@Davina – Thanks! We can sure learn a lot from our life’s experiences, if we just let ourselves, huh? It sounds like you’ve been learning much about yourself this year, as well. Good for you. I’m sure that will lead to the success you desire!

@Linda – Hey, it made it through!!! And thanks for building me up so much! I’ll check out the website, thanks for sharing.

@Barbara Ling – Well, I like that way of looking at it – like our guardian angel. Sometimes we just have to be hit in the head with this stuff I guess! Thanks for stopping by!

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RooBabs July 19, 2008 at 9:06 am

Hi, and thanks for commenting on my site.

I love the concept of learning lessons from defeat (and sometimes more than from a victory). There’s a quote from Dr. David Elkind (a psychologist) that says, “We learn through experience and we learn through bad experiences. Through failure we learn how to cope.” It’s maybe not quite as uplifting as your take, but as someone who has suffered through depression and anxiety, it’s a reminder that if nothing else, the hard times teach us how to deal and get over the rough patches. Plus, they help us to better appreciate the good times and our successes.

Your site is really great. I look forward to reading more.

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Lanceman July 19, 2008 at 9:10 am

@RooBabs – We sure can learn a lot from the hard times, can’t we — if we just let ourselves. Thanks for stopping by!

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Bamboo Forest July 19, 2008 at 12:59 pm

Theodore Roosevelt said it best. The bottom line is defeat is inevitable. Well, almost. I suppose if one never applied themselves and tried to gain new territory in life, they would never be defeated. But they would also guarantee that they would never know victory. And that, is the greatest defeat of all.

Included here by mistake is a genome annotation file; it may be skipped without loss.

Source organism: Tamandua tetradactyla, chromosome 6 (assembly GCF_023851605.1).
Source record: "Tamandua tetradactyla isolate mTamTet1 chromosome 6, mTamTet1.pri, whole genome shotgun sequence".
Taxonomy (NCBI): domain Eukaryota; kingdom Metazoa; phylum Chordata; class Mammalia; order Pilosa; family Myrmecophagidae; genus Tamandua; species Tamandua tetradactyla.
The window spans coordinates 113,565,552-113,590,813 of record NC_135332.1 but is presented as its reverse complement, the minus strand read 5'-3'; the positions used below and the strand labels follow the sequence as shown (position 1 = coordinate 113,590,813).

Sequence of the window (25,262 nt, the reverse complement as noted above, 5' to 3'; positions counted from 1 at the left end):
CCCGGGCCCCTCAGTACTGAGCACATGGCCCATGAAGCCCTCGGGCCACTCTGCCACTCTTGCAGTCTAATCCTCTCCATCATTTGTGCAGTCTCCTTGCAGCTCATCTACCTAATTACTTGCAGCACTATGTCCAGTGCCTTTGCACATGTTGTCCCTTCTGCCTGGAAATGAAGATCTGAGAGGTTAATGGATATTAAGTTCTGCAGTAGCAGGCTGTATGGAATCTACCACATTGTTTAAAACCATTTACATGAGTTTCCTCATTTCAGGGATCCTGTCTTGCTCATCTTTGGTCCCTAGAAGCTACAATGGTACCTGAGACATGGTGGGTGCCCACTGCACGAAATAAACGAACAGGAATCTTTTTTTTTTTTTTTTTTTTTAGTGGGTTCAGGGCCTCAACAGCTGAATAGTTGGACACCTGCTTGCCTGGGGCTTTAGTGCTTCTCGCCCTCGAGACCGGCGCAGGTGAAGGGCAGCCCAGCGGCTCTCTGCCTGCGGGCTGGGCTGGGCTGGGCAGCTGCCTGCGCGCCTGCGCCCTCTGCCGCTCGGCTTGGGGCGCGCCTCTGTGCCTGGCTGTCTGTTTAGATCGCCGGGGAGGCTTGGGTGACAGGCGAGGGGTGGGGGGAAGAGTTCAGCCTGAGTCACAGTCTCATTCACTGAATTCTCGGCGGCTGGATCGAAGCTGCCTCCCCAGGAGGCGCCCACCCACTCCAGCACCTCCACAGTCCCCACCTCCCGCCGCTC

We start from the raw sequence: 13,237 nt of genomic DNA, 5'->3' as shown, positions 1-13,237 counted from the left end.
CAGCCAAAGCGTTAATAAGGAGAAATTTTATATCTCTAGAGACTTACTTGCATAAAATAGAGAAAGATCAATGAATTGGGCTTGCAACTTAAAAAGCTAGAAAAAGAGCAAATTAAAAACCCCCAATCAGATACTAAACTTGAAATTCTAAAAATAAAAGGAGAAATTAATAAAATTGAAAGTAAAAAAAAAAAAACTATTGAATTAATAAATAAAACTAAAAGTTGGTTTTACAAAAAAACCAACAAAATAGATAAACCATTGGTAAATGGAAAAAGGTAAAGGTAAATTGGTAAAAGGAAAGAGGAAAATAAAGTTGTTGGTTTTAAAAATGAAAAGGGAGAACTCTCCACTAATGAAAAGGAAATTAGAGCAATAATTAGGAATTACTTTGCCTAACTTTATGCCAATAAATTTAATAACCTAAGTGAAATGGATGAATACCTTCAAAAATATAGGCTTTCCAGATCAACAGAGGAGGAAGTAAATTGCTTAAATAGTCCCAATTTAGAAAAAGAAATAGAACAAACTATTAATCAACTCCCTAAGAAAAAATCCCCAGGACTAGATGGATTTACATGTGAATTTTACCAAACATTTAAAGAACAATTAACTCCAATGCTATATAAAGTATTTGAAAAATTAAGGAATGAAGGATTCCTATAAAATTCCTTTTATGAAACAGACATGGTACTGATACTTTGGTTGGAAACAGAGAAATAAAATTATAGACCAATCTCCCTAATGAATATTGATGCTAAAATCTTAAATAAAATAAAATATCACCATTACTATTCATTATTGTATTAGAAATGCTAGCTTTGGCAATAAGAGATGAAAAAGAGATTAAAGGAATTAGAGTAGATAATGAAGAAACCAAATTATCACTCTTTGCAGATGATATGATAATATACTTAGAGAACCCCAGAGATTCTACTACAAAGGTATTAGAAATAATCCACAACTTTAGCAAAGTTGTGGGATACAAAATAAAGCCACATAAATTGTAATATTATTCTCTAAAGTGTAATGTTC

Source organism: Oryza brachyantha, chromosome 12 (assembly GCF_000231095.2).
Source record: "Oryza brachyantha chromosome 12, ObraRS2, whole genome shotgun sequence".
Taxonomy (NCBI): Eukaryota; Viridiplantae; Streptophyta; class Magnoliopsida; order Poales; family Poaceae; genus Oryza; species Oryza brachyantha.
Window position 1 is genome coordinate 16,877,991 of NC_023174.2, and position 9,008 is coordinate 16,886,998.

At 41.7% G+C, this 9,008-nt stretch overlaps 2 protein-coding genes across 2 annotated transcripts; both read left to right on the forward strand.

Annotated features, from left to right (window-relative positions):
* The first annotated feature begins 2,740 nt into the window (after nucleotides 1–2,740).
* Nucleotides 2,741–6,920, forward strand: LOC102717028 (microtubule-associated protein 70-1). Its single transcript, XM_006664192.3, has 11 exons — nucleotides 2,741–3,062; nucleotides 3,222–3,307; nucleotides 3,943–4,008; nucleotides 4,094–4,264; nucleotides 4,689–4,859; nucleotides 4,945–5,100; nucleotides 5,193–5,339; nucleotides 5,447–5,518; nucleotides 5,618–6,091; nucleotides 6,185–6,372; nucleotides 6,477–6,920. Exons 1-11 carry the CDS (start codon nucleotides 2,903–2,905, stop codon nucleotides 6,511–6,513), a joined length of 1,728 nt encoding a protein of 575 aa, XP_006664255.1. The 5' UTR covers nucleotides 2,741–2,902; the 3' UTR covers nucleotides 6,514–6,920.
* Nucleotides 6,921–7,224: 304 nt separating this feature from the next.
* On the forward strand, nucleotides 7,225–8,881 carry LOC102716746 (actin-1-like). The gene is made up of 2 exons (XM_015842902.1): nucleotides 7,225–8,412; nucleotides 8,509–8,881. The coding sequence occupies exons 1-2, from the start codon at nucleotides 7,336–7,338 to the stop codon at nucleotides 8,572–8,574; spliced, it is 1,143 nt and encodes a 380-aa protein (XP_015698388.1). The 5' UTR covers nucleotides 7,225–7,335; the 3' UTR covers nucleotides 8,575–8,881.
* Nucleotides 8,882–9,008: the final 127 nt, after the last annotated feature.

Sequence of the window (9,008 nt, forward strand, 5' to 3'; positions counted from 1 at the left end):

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Aart Hilal July 19, 2008 at 3:21 pm

Hello!

I’m a big fan of Paulo Coelho! You will love this! He’s the first best-selling author to be distributing for free his works on his blog:
http://www.paulocoelhoblog.com

Have a nice day!

Aart

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Lanceman July 19, 2008 at 4:43 pm

@Bamboo Forest – Very well said. If we know no defeat, then we really haven’t lived.

@Aart – Thanks for stopping by!

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Marelisa July 19, 2008 at 11:22 pm

I think playing sports is great for little kids precisely because it helps them learn things such as team work, not giving up, practice, analyzing each game so they can see what they did wrong and can improve the next time, how to lose gracefully, and how to win gracefully. It’s so great that you’re a soccer coach Lance. I’m sure you’re having a great impact in these kids’ lives.

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Lanceman July 20, 2008 at 4:13 am

Marelisa, thanks for the kind comments. I agree that there is much that kids can learn through sports, whether they win or lose. As well, I think there is also a lot that parents can learn from kids playing sports, but we just need to be open to seeing it.

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Irene | Light Beckons July 21, 2008 at 7:23 am

Hi Lance, this is my first visit to your site, and I like it! 🙂 I agree we can learn great lessons from defeats. I also feel that kids can teach us great lessons too … such as the art of “bouncing back” in no time!

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Lanceman July 21, 2008 at 9:51 am

Irene, thanks for stopping by! Kids sometimes have a much better attitude about defeat than adults. I’ve certainly learned (and continue to learn) from the kids in my life.